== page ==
Case BriefsHigh Courts

Jammu & Kashmir High Court: A Division Bench comprising of Gita Mittal, CJ and Tashi Rabstan, J. directed the respondents to submit the status report on the education provisions that were to be provided to the students of the State.

It was stated that this Court granted time to the respondents to file a status report with regard to the status of infrastructure in the schools situated in rural and urban areas for which on request even the time was extended but still there was a failure to comply with the directions. It has been directed by way of PIL to only dispense funds for “100% saturation of toilets in all schools”. Additionally, provision has been introduced for the provision of drinking water and electricity supply further the Education Department wants to achieve construction of boundary walls in all schools. Plus furniture and other amenities were to be given but in a ‘time-bound manner’.

The Court stated that respondents never gave a time frame regarding till when the infrastructure in schools would be arranged nor any audit of the deficiencies in the infrastructure were submitted. It has been pressed upon that deficiencies in Right to Education cannot be tolerated where it can be clearly seen that Education Department was not concerned about even assessing deficiencies let alone proceeding to supply the same in any planned manner. Accordingly, the Court has demanded the appearance of the respondent where the complete details of deficiencies and time frame of the work to be done to be submitted. [All J&K Ladakh Teacher Federation v. State, 2018 SCC OnLine J&K 1015, Order dated 26-12-2018]

Case BriefsHigh Courts

Delhi High Court: Disposing of a petition which sought freezing of the symbol “elephant” as the reserved symbol of  Bahujan Samaj Party, the Court held that there is no power in the Election Commission of India under the Election Symbols (Reservation and Allotment) Order, 1968 to withdraw/freeze an election symbol once allotted and/or reserved for a recognised political party and the only manner in which the symbol once allotted/reserved is lost, is on loss of recognition.

The petitioner had sought to draw the attention of the EC to the practice of erecting at public places and at State expense, statutes of political functionaries and symbols of the the ruling party, especially in Uttar Pradesh and to freeze the symbol “elephant” under Clauses 6 and 6-A of the Symbols Order.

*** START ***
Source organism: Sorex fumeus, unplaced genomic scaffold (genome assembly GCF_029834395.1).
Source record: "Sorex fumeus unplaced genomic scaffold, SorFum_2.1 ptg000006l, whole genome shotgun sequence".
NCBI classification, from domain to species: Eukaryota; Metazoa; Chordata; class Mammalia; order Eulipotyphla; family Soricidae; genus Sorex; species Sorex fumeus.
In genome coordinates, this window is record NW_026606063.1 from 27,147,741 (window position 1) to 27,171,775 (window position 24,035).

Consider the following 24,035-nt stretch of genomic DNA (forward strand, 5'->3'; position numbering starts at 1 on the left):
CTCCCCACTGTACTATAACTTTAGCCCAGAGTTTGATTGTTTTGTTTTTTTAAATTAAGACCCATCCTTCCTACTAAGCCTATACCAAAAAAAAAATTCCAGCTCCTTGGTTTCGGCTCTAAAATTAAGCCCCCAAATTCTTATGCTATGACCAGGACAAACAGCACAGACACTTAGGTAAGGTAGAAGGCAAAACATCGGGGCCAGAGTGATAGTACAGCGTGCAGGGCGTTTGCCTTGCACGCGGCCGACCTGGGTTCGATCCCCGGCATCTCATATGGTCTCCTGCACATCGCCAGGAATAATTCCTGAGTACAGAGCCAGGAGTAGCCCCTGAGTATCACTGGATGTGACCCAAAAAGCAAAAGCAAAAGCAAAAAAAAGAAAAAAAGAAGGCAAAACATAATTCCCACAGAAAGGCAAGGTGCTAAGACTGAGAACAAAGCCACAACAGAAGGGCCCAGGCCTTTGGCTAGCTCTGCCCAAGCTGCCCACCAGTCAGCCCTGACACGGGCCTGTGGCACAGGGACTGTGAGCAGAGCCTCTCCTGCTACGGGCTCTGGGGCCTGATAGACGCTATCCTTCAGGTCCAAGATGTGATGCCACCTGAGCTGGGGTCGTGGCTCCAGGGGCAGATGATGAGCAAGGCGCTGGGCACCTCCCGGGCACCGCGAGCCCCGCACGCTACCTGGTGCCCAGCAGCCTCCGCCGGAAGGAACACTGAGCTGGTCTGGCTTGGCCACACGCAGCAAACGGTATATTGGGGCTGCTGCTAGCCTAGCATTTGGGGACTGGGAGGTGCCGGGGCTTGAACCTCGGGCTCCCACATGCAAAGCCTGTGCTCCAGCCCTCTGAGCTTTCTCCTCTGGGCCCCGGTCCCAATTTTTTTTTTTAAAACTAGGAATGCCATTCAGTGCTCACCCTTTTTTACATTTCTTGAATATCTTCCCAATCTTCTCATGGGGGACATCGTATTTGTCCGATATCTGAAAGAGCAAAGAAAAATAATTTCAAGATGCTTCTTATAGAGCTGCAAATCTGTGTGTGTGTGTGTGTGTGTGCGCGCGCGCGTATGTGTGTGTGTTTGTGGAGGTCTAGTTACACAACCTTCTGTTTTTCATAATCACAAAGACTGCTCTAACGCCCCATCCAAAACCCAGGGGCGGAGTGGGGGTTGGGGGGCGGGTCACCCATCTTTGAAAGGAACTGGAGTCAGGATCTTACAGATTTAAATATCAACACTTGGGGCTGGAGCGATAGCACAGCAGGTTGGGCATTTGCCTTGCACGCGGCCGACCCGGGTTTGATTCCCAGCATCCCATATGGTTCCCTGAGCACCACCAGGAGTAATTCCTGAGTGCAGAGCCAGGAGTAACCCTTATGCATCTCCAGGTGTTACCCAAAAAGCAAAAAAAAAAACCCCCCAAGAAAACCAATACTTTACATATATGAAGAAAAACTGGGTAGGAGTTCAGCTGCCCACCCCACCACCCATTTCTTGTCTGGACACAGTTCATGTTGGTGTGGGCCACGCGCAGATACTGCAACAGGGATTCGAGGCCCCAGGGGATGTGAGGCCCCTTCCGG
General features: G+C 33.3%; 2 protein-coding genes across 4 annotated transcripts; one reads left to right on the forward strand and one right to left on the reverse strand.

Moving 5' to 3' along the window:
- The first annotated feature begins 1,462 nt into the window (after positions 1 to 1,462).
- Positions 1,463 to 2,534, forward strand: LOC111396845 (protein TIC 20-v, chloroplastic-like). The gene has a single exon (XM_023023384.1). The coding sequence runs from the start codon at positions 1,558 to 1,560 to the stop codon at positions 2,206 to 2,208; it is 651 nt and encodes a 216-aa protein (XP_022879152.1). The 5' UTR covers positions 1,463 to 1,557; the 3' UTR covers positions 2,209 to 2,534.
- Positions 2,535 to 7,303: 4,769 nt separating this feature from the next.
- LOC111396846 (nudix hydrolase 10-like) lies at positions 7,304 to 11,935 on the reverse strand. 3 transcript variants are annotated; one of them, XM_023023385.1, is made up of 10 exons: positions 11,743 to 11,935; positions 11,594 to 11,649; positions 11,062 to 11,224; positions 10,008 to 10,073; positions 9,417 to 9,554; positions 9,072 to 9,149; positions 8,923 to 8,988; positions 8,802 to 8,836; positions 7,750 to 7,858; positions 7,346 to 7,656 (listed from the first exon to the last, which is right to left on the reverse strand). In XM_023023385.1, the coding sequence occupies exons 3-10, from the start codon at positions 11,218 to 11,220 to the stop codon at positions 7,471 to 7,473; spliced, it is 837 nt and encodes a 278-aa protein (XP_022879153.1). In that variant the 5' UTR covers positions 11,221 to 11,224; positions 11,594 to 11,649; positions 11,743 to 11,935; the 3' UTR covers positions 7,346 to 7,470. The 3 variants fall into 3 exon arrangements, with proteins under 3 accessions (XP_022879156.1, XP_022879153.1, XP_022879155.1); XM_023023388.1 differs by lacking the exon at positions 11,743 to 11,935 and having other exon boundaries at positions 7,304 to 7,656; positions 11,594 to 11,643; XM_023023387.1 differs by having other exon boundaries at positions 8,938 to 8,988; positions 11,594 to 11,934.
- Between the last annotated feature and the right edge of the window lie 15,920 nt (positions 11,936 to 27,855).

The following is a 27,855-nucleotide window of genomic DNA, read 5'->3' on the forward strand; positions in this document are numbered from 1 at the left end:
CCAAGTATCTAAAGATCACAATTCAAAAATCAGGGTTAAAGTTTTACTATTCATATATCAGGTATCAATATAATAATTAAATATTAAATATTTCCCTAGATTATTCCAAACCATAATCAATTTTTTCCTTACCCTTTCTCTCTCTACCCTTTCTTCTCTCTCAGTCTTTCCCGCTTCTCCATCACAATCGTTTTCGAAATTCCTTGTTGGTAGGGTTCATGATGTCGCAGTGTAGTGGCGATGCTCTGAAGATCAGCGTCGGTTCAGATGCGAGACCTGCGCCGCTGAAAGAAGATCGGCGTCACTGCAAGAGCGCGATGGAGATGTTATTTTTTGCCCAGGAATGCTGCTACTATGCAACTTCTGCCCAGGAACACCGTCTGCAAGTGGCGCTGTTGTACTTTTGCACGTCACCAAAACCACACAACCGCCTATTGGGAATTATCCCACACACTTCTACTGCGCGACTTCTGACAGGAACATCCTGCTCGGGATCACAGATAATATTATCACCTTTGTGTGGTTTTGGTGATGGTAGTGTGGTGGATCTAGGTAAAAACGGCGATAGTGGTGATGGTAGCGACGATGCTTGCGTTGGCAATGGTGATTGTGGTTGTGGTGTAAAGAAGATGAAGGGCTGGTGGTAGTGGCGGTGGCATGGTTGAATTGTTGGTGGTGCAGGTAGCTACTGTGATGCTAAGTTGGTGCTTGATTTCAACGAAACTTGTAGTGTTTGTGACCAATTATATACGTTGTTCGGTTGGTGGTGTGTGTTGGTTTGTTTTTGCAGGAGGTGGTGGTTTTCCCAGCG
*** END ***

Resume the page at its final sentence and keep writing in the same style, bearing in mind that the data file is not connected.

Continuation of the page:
Observing that recognition as a political party carries a right to a reserved symbol, the Court held that it appears that a symbol once reserved for a recognised political party under the prevalent laws, cannot be taken away. This is certainly a lacuna and which, if the averments of the petitioner are correct, has indeed been exploited by BSP. The Court held that a political party in power cannot use development activities carried out by it and which the government in any case is expected to perform, to propagate its symbol or its leaders so as to come in the way of a free and fair election. The performance of a political party in governance should be allowed to speak for itself.

The Bench of Rajiv Sahai Endlaw, J.  issued the following directions to the EC:

  • within a period of three months, consider issuing appropriate direction/guideline within the meaning of Clause 16-A(b) of the Symbols Order preventing recognised political party in power from using public places and public funds for propagating its reserve symbol and/or its leaders, so as to come in the way of conducting of free, fair and peaceful election and to safeguard the interest of the general public and the electorate in future; and,
  • after issuing the said direction/guideline, within a further period of three months therefrom, consider whether the actions already done by the respondent BSP and as complained of by the petitioner are in violation of the said guideline and if finds so, to give an opportunity to the respondent BSP to undo the same, so as to in future not obstruct free and fair election and if the respondent BSP does not avail of the said opportunity, to initiate proceedings under Clause 16-A of the Symbols Order for withdrawal of recognition thereof.

[Common  Cause v. Bahujan Samaj Party, 2016 SCC OnLine Del 3787, decided on July 7, 2016]